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Coronavirus Aid, Relief, and Economic Security Act and Housing

Below is a summary of the housing portion of the relief act just passed by Congress.

On March 25, 2020, the Committee on Appropriations, Vice Chairman Patrick Leahy, released a summary of Senate Bill 3548, now known as the “The Coronavirus Aid, Relief, and Economic Security Act.” The Act offers several areas to relieve pressure on those facing housing needs. Below is a summary of those provisions.

Community Development Block Grant–$5 billion is provided for the Community Development Block Grant (CDBG) program to enable nearly 1,240 states, counties, and cities to rapidly respond to COVID-19 and the economic and housing impacts caused by it, including the expansion of community health facilities, child care centers, food banks, and senior services. Of the amounts provided, $2 billion will be allocated to states and units of local governments that received an allocation under the fiscal year 2020 CDBG formula, $1 billion will go directly to states to support a coordinated response across entitlement and non-entitlement communities, and $2 billion will be allocated to states and units of local government, cities and counties based on the prevalence and risk of COVID-19 and related economic and housing disruption.

In order to ensure resources are quickly deployed and meet the unique response needs to COVID-19, the bill eliminates the cap on the amount of funds a grantee can spend on public services, removes the requirement to hold in-person public hearings in order to comply with national and local social gathering requirements, and allows grantees to be reimbursed for COVID-19 response activities regardless of the date the costs were incurred. This funding builds on $6.7 billion provided in fiscal years 2019 and 2020 by allowing grantees to combine prior year funds with new funding in order to prevent, prepare for, and respond to COVID-19.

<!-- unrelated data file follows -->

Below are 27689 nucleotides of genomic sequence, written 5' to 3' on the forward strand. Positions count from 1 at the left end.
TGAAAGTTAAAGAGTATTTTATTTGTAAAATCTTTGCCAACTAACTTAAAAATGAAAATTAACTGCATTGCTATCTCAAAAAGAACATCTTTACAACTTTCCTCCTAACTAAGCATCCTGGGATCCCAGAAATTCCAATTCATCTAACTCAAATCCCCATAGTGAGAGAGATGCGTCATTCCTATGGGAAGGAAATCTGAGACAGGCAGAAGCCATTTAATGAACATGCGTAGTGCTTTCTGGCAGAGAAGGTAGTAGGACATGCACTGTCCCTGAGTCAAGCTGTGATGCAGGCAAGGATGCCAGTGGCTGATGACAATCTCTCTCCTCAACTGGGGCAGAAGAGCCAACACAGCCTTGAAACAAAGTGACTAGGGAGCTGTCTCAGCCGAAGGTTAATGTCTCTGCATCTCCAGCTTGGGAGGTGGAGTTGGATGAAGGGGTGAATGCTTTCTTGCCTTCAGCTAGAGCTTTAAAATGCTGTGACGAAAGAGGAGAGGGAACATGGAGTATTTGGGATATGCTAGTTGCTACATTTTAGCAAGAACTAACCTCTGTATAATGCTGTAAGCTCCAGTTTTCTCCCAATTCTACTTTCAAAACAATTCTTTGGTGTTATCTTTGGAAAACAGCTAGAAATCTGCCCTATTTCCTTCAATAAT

Emergency Solutions Grants–$4 billion is included to address the impact of COVID-19 among individuals and families who are homeless or at risk of homelessness, and to support additional homeless assistance, prevention, and eviction prevention assistance. Eviction prevention activities including rapid rehousing, housing counseling, and rental deposit assistance will mitigate the adverse impacts of the pandemic on working families.

Rental Assistance Protections for Low-Income Americans–$3 billion is included for housing providers to help more than 4.5 million low-income households made up of more than 9.6 million individuals currently assisted by HUD to safely remain in their homes or access temporary housing assistance in response to economic and housing disruptions caused by COVID-19.

This funding will help low-income and working-class Americans avoid evictions and minimize any impacts caused by loss of employment, and child care, or other unforeseen circumstances related to COVID-19. This includes:

  • $1.935 billion to allow public housing agencies (PHAs) to keep over 3.2 million Section 8 voucher and public housing households stably housed;
  • $1 billion to allow the continuation of housing assistance contracts with private landlords for over 1.2 million Project-Based Section 8 households;
  • $65 million for housing for the elderly and persons with disabilities for rental assistance, service coordinators, and support services for the more than 114,000 affordable households for the elderly and over 30,000 affordable households for low-income persons with disabilities; and
  • $65 million for Housing Opportunities for Persons with AIDS in order to maintain rental assistance and expand operational and administrative flexibilities for housing and supportive service providers to assist nearly 61,000 households. Given that this population is particularly vulnerable, the bill includes temporary relocation services to contain and prevent the spread of COVID-19 for these at-risk households.

 

Indian Housing–$300 million is secured for Native American Programs, which includes $200 million for the Indian Housing Block Grant program and $100 million for imminent threats to health and safety as a result of COVID-19.

Emergency Food and Shelter Program–$200 million for shelter, food and supportive services to individuals and families in sudden economic crisis.

Low Income Home Energy Assistance Program (LIHEAP)–The bill includes $900 million to help lower income households heat and cool their homes.

Click here to read the full summary of the relief act.

 

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